Table 5.   Sensitivity and specificity of detecting K-ras mutations in combination with cytopathology in 8 studies with available data
StudySensitivity (95% CI)*Specificity (95% CI)*
  1. NR, Not reported.

  2. *When confidence intervals were not reported, we used the numbers available in the studies. In some instances, this was not possible because raw patient numbers were not provided.

  3. Group 1 – suspected EPC with pancreatic masses.

  4. Group 2 – suspected EPC without pancreatic masses.

Maluf-Filho, 2007 [60]89·5 (81·5–97·4)94·1 (73·9–100)
Pelliséet al [48]97·0 (82·5–99·8)91·7 (71·5–98·5)
Zheng, 2003 [61]83·3 (70·2–91·6)100 (69·9–100)
Urgell et al [47]88·3 (76·8–94·8)100 (82·8–100)
Urgell et al [47]53·3 (27·4–77·7)61·5 (32·3–84·9)
Villanueva et al [49]77·6 (66·4–86·1)100 (77·1–100)
Mora, 1998 [62]91·3 (78·3–97·2)NR
Van Laethem, 1998 [63]8675

As mentioned, three studies were favourable to K-ras tests only in certain contexts: two studies suggested that K-ras should be performed only when the cytological analysis is not conclusive [48,49] and the other study suggested that K-ras may prove to be useful in patients who have normal levels of CA 19-9, but in whom EPC remains suspected [50].

If we compare the diagnostic accuracy achieved in the studies with the authors’ conclusion, we show that studies that were unfavourable towards the clinical application of K-ras reported lower diagnostic accuracy, as would be expected (Table 3). There did not appear to be substantial differences in the diagnostic accuracy reported in the other three categories of authors’ conclusions.

Discussion

  1. Top of page
  2. Abstract
  3. Introduction
  4. Methods
  5. Results
  6. Discussion
  7. Acknowledgements
  8. Disclosure of interests
  9. Address
  10. References
  11. Supporting Information

We found and assessed 34 studies evaluating the diagnostic utility of analysing the K-ras mutational status in EPC in at least 50 patients. The studies showed numerous methodological limitations, a broad range of diagnostic accuracy values and heterogeneous conclusions in relation to the clinical application of this potential diagnostic test. The methodological quality of the 34 studies was rather poor, and many of the studies lacked vital information required to determine the external validity. Alarmingly, almost one in four studies did not even report the age and sex of the patients included. Nevertheless, over half of the studies stated to be favourable to the independent application of K-ras, while a number of studies concluded that K-ras mutations could be useful in the diagnosis of EPC when combined with cytohistopathology. Only a limited number of studies allowed us to evaluate the combined sensitivity and specificity of K-ras and other techniques; in them, we did observe higher values of diagnostic sensitivity. It is possible that these studies reported the combined sensitivity and specificity because it was higher; thus, this finding could represent selective reporting bias. It is difficult to further assess this issue (e.g., without access to the original study protocol).

If we consider K-ras analysis as an independent diagnostic procedure, we can conclude that, as expected, accuracy is highest when K-ras is detected in cytohistological material: the mean sensitivity and specificity were 76·5% and 91·8%, respectively. The sensitivity of K-ras detection in other biological samples, such as stool, blood or pancreatic juice, did not appear to be appropriate for diagnostic use. Even in tissue samples, it is possible that the mean values of sensitivity and specificity that we summarize are optimistic because of methodological limitations (such as reviewer bias or spectrum bias) of the reviewed studies. Notably, the mean sensitivity dropped below 70% when K-ras was interpreted without knowledge of the reference standard or when studies were carried out in clinically relevant patient populations rather than within case–control designs. Classically, case–control designs in diagnostic research have been shown to have a tendency to inflate diagnostic accuracy [18,20,24,30], as we see here. Furthermore, in some studies with a high degree of validity, the prevalence at diagnosis of K-ras mutations has been similar in cytological and histological samples [51,52].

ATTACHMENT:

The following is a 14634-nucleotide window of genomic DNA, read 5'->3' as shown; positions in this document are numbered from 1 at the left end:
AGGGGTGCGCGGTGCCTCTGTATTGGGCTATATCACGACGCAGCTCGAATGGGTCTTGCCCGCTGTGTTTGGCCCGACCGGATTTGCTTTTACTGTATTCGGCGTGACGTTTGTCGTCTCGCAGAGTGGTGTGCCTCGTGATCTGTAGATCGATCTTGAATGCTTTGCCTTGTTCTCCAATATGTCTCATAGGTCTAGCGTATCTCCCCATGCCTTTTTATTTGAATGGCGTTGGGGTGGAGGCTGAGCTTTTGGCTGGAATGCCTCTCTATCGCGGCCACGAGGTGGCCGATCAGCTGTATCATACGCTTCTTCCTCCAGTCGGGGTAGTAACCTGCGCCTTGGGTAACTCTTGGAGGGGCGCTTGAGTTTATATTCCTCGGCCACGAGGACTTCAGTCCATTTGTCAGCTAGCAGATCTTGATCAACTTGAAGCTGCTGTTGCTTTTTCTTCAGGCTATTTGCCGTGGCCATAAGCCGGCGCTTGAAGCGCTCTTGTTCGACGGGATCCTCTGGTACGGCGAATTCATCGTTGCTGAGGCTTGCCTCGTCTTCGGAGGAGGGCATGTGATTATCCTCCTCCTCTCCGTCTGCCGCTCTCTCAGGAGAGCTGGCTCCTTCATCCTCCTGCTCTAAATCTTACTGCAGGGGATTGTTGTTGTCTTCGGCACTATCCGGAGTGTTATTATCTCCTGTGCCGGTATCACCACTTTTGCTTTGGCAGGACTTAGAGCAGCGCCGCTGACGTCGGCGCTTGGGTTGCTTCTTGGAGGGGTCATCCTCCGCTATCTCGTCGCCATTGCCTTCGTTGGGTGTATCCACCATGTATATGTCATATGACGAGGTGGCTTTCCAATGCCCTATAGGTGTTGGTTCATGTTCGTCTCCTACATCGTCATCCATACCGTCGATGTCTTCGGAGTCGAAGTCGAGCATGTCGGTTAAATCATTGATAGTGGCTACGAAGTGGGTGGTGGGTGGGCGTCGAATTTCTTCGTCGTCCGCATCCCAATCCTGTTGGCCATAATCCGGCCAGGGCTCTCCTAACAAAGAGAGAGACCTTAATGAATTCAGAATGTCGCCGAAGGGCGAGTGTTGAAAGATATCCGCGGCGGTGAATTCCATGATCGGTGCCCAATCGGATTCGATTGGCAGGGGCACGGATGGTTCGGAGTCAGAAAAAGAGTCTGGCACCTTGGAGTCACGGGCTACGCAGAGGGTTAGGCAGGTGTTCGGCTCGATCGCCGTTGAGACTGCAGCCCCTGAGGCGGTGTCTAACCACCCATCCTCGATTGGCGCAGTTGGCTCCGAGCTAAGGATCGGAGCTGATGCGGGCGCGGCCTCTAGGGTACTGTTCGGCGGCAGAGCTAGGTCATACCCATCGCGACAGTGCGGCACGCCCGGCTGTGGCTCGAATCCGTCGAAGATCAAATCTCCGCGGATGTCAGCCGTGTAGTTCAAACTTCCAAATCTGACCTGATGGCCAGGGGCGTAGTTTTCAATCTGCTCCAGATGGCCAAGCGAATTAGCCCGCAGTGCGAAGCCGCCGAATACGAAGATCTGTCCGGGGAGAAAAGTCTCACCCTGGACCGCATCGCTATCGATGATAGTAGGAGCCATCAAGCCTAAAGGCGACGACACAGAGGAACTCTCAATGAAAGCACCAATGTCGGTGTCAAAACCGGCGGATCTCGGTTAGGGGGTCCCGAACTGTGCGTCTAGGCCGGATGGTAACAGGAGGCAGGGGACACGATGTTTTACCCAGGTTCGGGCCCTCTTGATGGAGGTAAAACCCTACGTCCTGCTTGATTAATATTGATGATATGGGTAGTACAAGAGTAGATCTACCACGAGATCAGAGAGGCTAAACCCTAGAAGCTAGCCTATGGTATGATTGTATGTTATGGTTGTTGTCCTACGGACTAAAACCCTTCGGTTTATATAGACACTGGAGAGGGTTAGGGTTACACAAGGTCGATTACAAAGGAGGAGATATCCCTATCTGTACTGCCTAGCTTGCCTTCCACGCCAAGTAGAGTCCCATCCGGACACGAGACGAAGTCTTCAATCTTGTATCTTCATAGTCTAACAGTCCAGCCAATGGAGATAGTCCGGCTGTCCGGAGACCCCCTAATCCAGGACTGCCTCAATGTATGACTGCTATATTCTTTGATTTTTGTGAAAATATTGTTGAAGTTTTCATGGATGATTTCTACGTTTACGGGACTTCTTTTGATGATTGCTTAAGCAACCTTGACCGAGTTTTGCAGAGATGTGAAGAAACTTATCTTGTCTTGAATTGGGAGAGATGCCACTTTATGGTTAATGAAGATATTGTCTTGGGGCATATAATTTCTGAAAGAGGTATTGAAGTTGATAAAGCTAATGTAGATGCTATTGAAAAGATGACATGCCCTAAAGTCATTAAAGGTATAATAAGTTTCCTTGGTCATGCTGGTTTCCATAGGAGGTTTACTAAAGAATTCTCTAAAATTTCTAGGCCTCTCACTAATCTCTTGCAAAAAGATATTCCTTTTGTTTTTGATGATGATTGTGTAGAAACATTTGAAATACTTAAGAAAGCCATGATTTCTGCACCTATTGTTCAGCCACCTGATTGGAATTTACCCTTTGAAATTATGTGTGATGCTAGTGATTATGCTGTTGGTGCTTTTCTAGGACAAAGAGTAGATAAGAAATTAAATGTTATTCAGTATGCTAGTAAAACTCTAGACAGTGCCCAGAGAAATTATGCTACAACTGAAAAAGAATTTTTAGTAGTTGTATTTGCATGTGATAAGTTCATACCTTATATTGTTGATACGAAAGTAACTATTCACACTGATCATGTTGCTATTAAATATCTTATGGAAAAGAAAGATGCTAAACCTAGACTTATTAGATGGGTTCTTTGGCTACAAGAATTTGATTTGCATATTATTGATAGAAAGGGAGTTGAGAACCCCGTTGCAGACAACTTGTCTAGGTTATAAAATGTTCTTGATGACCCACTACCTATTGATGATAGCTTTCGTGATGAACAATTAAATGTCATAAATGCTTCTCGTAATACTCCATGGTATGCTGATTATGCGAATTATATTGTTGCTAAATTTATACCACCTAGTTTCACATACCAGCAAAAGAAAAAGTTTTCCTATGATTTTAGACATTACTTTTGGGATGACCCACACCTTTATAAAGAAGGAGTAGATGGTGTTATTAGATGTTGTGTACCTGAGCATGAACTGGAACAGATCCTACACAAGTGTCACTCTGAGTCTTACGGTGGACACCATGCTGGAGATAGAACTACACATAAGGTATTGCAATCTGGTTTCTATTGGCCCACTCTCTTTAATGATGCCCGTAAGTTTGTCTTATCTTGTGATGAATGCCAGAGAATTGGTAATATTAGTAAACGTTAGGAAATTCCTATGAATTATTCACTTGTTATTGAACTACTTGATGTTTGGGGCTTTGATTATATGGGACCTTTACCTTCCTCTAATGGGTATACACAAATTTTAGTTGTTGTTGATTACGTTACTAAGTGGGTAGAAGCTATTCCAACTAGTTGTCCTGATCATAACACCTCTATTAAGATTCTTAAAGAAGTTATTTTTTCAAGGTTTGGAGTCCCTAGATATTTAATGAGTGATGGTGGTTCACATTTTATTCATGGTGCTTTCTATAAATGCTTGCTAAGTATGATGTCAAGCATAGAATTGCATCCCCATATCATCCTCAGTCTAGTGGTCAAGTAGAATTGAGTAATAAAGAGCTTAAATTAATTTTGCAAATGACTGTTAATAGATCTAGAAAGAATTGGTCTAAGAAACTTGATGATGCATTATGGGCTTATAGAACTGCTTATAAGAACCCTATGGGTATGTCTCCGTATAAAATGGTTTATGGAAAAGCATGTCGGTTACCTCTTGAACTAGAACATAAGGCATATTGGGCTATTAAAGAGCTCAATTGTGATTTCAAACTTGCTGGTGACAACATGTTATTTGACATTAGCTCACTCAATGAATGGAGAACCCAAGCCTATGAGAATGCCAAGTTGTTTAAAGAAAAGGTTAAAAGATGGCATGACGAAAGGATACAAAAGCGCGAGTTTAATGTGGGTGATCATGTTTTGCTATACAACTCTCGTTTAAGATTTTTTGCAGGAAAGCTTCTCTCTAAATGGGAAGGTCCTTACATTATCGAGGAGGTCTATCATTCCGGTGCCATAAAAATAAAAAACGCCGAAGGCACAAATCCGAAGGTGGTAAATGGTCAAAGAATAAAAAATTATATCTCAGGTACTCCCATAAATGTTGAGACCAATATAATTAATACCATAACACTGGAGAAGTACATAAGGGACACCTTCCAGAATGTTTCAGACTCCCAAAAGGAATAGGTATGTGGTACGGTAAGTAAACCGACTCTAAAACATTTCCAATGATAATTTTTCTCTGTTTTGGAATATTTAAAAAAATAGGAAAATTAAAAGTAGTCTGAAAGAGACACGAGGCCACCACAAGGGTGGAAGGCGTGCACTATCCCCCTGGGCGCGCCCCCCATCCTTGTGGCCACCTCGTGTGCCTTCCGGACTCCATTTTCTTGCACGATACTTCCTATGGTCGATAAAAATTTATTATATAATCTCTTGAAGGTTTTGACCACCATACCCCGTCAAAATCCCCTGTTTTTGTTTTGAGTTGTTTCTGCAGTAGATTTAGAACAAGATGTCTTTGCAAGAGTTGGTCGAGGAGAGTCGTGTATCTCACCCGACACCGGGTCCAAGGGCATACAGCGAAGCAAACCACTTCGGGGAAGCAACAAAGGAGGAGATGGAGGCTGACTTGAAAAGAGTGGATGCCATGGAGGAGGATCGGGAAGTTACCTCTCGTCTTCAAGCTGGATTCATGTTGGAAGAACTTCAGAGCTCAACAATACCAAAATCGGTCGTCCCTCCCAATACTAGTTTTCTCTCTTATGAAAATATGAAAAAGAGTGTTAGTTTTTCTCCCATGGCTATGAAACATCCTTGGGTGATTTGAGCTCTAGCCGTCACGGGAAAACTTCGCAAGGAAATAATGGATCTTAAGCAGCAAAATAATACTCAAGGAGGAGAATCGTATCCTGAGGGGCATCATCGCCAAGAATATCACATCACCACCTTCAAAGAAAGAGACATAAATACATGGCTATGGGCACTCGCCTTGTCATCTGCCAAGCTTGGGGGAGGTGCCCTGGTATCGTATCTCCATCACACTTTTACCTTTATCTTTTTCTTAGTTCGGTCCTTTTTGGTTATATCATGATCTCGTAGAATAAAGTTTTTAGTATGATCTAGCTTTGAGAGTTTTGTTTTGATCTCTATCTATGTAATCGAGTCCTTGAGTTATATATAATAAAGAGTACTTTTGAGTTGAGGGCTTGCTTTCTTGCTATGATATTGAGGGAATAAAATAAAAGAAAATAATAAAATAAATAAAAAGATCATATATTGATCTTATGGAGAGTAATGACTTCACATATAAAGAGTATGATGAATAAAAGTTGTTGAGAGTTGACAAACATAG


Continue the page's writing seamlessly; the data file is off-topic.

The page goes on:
The sensitivity was lower in studies that were unable to determine K-ras in all initially selected patients. This might reflect some selection bias [29,53]: the eligible patients in whom K-ras was not determined could be patients with more advanced pancreatic cancer and, perhaps, with more frequently mutated K-ras (although the prevalence of mutations has been found to be unrelated to stage in other large studies) [54]. It is also possible that several studies that apparently reported K-ras results for all patients included actually only reported the inclusion of subjects with K-ras results. Notably, many of the studies were performed before publication of the STARD statement [55], which encourages a more transparent reporting of patient eligibility and inclusion.

This brings us on to one limitation of the present kind of research: evaluating associations between study characteristics and outcomes relies on transparent and good-quality reporting of research methodology. Unfortunately, despite increased sensitization to issues related to the quality of reporting, diagnostic research remains poorly reported [28,33,55]. For example, patient recruitment was considered unclear in three studies, and 22 (64·7%) did not fully explain the reasons for inclusion as required by STARD [55]. Furthermore, it is unlikely that we could include all studies that addressed the utility of K-ras for EPC diagnosis; for example, research articles that study K-ras as part of a larger panel of molecular markers may not have been detected by our search strategy. While we only included published studies, detection of all diagnostic studies in electronic databases remains challenging. However, the studies described here represent a substantial and systematically obtained sample that can adequately address the objectives of the present study: to assess the clinical utility of K-ras and to understand how certain procedural or methodological characteristics influence the diagnostic accuracy.